NOTICE: (Updated March 5, 2010)

Beginning December 19, 2009, Books 'N Border Collies will be posting but only intermittently while I pursue personal goals. I plan to share some reading I'm doing, but there will be no reviews. I will, however, be sharing my exploration of vegetarian cooking and the cookbooks and websites I use to educate myself. I hope you enjoy it!


Friday, May 22, 2009


by Alessandro Baricco

If you want to read the story of the rage of Achilles but you're not quite up to Homer, Alessandro Baricco's An Iliad is just what you're looking for. A slim volume of 158 pages, An Iliad is made up of seventeen short chapters each told by a different character from the saga. Helen, Agamemnon, Nestor, Hector, Priam, Andromache, Achilles and more all are given the opportunity tell parts of the story from their unique point of view.

Baricco does not venture far from the original. He removes the gods as characters, but otherwise follows the action and dialog of The Iliad quite closely. Where he does insert his own spin, it is written in italics so there is no question. He also includes the story of the Trojan Horse and the fall of Troy at the end to wrap things up, which many may not know is not told in The Iliad. (You have to look to Virgil's The Aeneid for a really great telling of the Trojan Horse!) He begins the book with an introduction telling why and how he wrote An Iliad, so the reader knows precisely what s/he is getting into.

I would have really liked the book all on it's own, but Baricco finishes with an essay on war that elevated it to another level. The messages of The Iliad and its timeless characters took on deeper meaning for me, and not only will I most likely be purchasing a copy of this book to add to my permanent library, I am most anxious to revisit its predecessor. I will leave you with a small excerpt from that essay:

"[T]oday, the task of a true pacifism should be not to demonize war excessively so much as to understand that only when we are capable of another kind of beauty will we be able to do without what war has always offered us. To construct another kind of beauty is perhaps the only route to true peace. To show ourselves capable of illuminating the shadows of existence without recourse to the flame of war. To give a powerful meaning to things without having to place them in the blinding light of death." (p. 157)

Peace to all who come here ~


Meghan said...

This book sounds amazing. Given that I just read and really enjoyed Silk, this goes straight onto my wishlist.

Lezlie said...

Meghan ~ I did just the opposite. This one made me put "Silk" on my list. :-) A few of this others look really great also. I'll be looking into more of his work in the future.


JoAnn said...

This could be the only way I get to read Homer ;-)
Silk is already on my wishlist!

Rebecca Reid said...

I absolutely loved The Iliad so I'm very intrigued in copy-cat books about it...This sounds amazing.

Michele said...

Oh gosh, Lezlie, this sounds so good. I love Homer's work, so this one would be a great add-on, I'm thinking!

joanna said...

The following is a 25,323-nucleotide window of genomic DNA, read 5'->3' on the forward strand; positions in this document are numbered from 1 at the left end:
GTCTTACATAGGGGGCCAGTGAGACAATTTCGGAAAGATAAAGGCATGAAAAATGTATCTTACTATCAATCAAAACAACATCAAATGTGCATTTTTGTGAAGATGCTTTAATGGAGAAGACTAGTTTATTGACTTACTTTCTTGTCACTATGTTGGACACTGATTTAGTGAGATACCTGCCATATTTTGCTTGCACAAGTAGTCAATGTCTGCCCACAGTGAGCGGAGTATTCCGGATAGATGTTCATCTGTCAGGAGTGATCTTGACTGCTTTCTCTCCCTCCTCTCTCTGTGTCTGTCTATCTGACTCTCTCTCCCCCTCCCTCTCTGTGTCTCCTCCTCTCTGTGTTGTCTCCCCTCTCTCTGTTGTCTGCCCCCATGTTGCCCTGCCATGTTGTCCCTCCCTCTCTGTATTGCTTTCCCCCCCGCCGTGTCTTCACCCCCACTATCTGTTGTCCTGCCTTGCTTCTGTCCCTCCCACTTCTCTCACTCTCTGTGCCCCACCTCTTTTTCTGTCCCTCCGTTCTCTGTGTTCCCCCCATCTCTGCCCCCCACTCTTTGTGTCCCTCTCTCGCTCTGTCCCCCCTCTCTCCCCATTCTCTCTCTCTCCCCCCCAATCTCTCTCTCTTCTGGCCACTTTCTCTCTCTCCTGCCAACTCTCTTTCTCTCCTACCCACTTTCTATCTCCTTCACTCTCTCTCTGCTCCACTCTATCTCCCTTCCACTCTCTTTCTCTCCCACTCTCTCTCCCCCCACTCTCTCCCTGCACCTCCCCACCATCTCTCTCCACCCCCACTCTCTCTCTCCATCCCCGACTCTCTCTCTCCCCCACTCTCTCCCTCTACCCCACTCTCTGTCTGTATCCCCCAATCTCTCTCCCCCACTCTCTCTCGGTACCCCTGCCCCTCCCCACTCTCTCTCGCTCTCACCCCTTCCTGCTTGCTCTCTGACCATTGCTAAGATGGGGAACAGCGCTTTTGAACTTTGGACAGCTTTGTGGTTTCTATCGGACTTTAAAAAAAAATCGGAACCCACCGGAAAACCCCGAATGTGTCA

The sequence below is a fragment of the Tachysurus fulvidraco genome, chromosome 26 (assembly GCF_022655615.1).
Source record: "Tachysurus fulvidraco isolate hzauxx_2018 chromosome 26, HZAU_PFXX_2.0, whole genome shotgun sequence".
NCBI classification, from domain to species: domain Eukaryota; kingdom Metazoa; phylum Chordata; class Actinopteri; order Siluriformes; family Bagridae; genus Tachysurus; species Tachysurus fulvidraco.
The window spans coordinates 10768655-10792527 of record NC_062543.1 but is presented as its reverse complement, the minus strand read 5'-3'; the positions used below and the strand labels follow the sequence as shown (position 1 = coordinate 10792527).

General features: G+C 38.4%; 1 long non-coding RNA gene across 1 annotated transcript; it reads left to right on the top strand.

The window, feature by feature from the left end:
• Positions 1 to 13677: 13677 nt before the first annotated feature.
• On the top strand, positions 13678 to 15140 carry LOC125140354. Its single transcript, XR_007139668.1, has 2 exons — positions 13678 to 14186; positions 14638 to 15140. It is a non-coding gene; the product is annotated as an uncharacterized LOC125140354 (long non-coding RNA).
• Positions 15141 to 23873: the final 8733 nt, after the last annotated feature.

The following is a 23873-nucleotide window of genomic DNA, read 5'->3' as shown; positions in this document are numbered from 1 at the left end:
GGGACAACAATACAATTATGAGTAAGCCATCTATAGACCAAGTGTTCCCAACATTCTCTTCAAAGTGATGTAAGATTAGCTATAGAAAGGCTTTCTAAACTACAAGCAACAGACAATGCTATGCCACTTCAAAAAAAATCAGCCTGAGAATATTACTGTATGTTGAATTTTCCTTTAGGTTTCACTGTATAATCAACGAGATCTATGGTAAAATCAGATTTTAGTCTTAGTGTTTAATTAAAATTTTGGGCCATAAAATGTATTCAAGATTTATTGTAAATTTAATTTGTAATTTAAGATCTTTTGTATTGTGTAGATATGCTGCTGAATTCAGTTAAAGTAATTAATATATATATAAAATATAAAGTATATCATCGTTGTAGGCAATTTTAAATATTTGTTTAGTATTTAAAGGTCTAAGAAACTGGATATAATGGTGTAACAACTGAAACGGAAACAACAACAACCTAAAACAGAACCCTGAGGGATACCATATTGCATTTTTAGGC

Baricco is a good friend of mine's favorite author and she's been urging me to read something of his... I'd never heard of this on though, only Silk, which scares me for some reason. I love mythology so maybe this one would be a better one to start with!

Terri B. said...

Lezlie, This book looks fantastic. I didn't know about it, but have placed it on my wishlist! I love stuff like this to supplement reading the originals. In fact, they often leave me wanting to go read or re-read the original.

Lezlie said...

JoAnn ~ If you never read Homer (Oh, but it's sooo good!), this will at least make you conversant in the story. And you never know, after this you might find yourself reading the real thing after all! :-)

Rebecca ~ Ditto on The Iliad. It's amazing. This is almost like reading it again, only easier.

Michele ~ I think you would really, really like this book. I'd love to see your thoughts on it!

Joanna ~ Silk was the only one I had heard of, too. I ran across this while browsing at the library. I'm so glad I did! Though Silk is now on my TBR after reading this one.

Terri ~ That's what happened to me with this one. I'm mulling over all the things I want to read this summer and wondering if I can cram The Iliad in there somewhere! :-)


Kim L said...

Sounds like an interesting take on the classic story! I have never attempting reading the original, but I might attempt this. It sounds like a good modern look at the classic story.

Lezlie said...

Kim ~ This will give you a very good idea of what the original is like as far as the story. And it's quick, which is always a plus when you're unsure of something. I hope you like it!


Margaret said...

I'd almost forgotten that I have a copy of The Iliad. Now this book looks as though it's what I need to get reading the "real thing".

Lezlie said...

Margaret ~ This would be an excellent introduction. I think it makes The Iliad itself less scary.


Trish @ Love, Laughter, Insanity said...

So glad you brought this to my attention! I've been thinking about reading The Odyssey and Iliad for a while now, but I just can't seem to open up those volumes (I've read The Odyssey and parts of The Iliad years ago). I'll be checking this one out!

Lezlie said...

Trish ~ I hope you do! I can't wait to see your thoughts on it!